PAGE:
When Da’vian Kimbrough says he has soccer practice, know that the 13-year-old means with his team of pro athletes.
Kimbrough became the youngest pro player in U.S. soccer history on Tuesday (Aug. 8) when the Sacramento Republic Football Club signed him. The team’s website also states he’s the “youngest professional athlete in American team sports.” Da’vian plays forward.
Welcome to the first team, Da’vian 💪 pic.twitter.com/iAePxtpeSO
— Republic FC (@SacRepublicFC) August 8, 2src23
Republic FC is part of the USL Championship– a division II league in the U.S. and second tier to the Major League Soccer (MLS). Kimbrough’s contract terms will remain under wraps, per their policy.
Da’vian Will Have A “Modified Training Schedule” And Continue His Educational Studies, Team Says
Before signing him, the Republic FC amplified the 13-year-old’s soccer-playing talents through their team academy. He joined in 2src21 at age 11, playing in the 12-year-old division.
During his first academy season, he scored 27 goals in 31 matches, per the Sacramento Republic. At age 12, he played with the best U13 team in the U.S. He had 61 goals by the end of his second season.
“A young player’s path is never the same as the person seated next to them. Da’vian has shown tremendous focus, commitment, and dedication, as well as a willingness to embrace the challenging road ahead of him,” Head Coach Mark Briggs said “Over the last two years, he has demonstrated his tremendous potential, and our goal is to continue to support and help him grow as a player and person.”
Republic FC plans to add Da’vian Kimbrough to their first-team roster after the USL and United States Soccer Federation.
Once added, the 5’11, 15src lbs. teen will be eligible to play in USL Championship matches. However, the team is considering his age with a modified training schedule and careful monitoring by the club’s sports medicine staff.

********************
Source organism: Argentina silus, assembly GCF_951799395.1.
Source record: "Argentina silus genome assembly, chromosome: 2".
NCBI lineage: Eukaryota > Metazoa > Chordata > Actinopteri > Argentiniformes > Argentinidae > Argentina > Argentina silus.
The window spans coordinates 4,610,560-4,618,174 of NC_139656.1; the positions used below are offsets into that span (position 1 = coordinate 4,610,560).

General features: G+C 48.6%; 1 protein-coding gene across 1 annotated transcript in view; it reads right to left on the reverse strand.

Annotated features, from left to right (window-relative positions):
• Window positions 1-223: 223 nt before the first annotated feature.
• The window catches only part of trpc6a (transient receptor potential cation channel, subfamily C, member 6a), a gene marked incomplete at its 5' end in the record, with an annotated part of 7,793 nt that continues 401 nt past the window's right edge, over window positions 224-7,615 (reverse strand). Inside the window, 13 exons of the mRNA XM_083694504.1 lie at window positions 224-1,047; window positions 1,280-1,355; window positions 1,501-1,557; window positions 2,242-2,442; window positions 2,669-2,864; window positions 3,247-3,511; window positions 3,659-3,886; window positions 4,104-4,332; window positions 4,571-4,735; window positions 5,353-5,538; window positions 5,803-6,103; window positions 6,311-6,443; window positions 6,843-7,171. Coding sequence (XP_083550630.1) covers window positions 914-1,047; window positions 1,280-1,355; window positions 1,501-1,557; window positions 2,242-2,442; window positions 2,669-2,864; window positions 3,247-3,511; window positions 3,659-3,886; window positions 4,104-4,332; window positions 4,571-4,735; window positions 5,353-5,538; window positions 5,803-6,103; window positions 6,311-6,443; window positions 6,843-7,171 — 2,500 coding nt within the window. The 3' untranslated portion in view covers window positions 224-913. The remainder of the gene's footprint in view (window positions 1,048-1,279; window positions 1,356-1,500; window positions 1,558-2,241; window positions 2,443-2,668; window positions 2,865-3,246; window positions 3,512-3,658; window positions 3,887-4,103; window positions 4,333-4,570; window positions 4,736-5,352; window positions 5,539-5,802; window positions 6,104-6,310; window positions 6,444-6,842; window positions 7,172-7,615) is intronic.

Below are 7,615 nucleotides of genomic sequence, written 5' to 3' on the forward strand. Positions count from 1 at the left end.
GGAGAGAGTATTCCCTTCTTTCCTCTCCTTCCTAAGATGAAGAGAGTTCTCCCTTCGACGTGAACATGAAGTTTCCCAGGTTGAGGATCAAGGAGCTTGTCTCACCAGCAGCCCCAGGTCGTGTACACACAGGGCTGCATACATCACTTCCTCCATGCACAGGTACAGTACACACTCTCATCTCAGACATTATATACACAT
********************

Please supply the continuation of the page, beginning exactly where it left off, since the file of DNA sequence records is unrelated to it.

His training will be a mixed regimen combining his Academy teachings with what he needs to compete with professional players.
As for his schooling, Republic FC assured fans he will “continue his studies.” The team didn’t specify how but said he’ll be able to join Elk Grove Charter School “in the future.” The school serves as the team’s educational partner.
Da’vian Kimbrough Is The Academy’s Sixth Player To Sign With Republic FC
Academy Director Eder Quintanilla spoke about his skills and personal journey leading to this historic feat.
“With each player that comes through our academy, our approach is unique and tailored to help the individual find their best journey,” the academy director said. “Da’vian is a special player who has thrived in difficult and challenging environments. We’re excited to be a part of the next step in his development and to continue to support his professional dream.”
And Kimbrough isn’t the only alum that has professionally benefited from the academy’s approach. He’s the sixth player to be signed to the academy’s club team. As for overall pro athlete contracts, he’s the 25th from the academy.
The Woodland, California native previously played with the Woodland Soccer Club and North Bay Elite FC. His nationality is Mexican-American, per Republic FC’s website.
Kimbrough’s new title means a bittersweet end to Freddy Adu‘s 19-year run as the youngest pro athlete in U.S. soccer history. Fans of the sport might remember the talented teen earned the title after United D.C. signed him in 2srcsrc4 at age 14.
Speaking on CBS Sports‘ “Morning Footy” show, Adu chronicled his “stints” with 15 different teams since his United D.C. signing. He admitted that bad habits as a younger athlete affected his athleticism over time. Adu reportedly suffered from back problems throughout his stints.
“Sometimes, you have all the talent in the world and it’s not enough. You’ve got to work your butt off to maximize that talent and guys who aren’t as talented as you, if they work their aes off, they’re going to surpass you,” he said on the morning sports show. “And it happened in my case. There were a few guys that obviously weren’t as talented, but they put in the work and they had more success.”